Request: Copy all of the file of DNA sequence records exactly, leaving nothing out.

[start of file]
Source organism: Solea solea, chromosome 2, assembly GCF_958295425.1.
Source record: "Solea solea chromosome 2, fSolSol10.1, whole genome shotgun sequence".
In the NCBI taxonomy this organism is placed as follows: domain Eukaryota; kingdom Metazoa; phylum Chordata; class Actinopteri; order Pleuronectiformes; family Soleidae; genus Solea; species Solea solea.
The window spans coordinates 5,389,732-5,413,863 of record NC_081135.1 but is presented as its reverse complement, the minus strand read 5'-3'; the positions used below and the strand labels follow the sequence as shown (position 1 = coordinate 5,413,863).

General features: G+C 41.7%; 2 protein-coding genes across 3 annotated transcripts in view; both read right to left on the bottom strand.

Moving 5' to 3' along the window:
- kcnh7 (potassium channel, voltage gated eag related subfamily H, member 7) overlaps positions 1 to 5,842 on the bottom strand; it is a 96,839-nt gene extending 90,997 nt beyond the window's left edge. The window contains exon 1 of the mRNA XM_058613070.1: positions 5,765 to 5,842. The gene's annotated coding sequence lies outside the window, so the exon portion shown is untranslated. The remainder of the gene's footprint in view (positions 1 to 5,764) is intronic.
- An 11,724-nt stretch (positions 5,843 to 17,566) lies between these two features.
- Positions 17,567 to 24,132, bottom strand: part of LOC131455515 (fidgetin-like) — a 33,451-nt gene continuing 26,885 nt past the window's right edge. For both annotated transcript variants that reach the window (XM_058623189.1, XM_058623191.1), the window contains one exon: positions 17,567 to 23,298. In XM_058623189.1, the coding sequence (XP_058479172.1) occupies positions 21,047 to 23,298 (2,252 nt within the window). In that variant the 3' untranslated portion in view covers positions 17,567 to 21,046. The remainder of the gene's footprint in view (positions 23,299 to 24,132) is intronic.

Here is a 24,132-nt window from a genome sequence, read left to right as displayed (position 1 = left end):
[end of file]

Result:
Source organism: Solea solea, chromosome 2, assembly GCF_958295425.1.
Source record: "Solea solea chromosome 2, fSolSol10.1, whole genome shotgun sequence".
In the NCBI taxonomy this organism is placed as follows: domain Eukaryota; kingdom Metazoa; phylum Chordata; class Actinopteri; order Pleuronectiformes; family Soleidae; genus Solea; species Solea solea.
The window spans coordinates 5,389,732-5,413,863 of record NC_081135.1 but is presented as its reverse complement, the minus strand read 5'-3'; the positions used below and the strand labels follow the sequence as shown (position 1 = coordinate 5,413,863).

General features: G+C 41.7%; 2 protein-coding genes across 3 annotated transcripts in view; both read right to left on the bottom strand.

Moving 5' to 3' along the window:
- kcnh7 (potassium channel, voltage gated eag related subfamily H, member 7) overlaps positions 1 to 5,842 on the bottom strand; it is a 96,839-nt gene extending 90,997 nt beyond the window's left edge. The window contains exon 1 of the mRNA XM_058613070.1: positions 5,765 to 5,842. The gene's annotated coding sequence lies outside the window, so the exon portion shown is untranslated. The remainder of the gene's footprint in view (positions 1 to 5,764) is intronic.
- An 11,724-nt stretch (positions 5,843 to 17,566) lies between these two features.
- Positions 17,567 to 24,132, bottom strand: part of LOC131455515 (fidgetin-like) — a 33,451-nt gene continuing 26,885 nt past the window's right edge. For both annotated transcript variants that reach the window (XM_058623189.1, XM_058623191.1), the window contains one exon: positions 17,567 to 23,298. In XM_058623189.1, the coding sequence (XP_058479172.1) occupies positions 21,047 to 23,298 (2,252 nt within the window). In that variant the 3' untranslated portion in view covers positions 17,567 to 21,046. The remainder of the gene's footprint in view (positions 23,299 to 24,132) is intronic.

Here is a 24,132-nt window from a genome sequence, read left to right as displayed (position 1 = left end):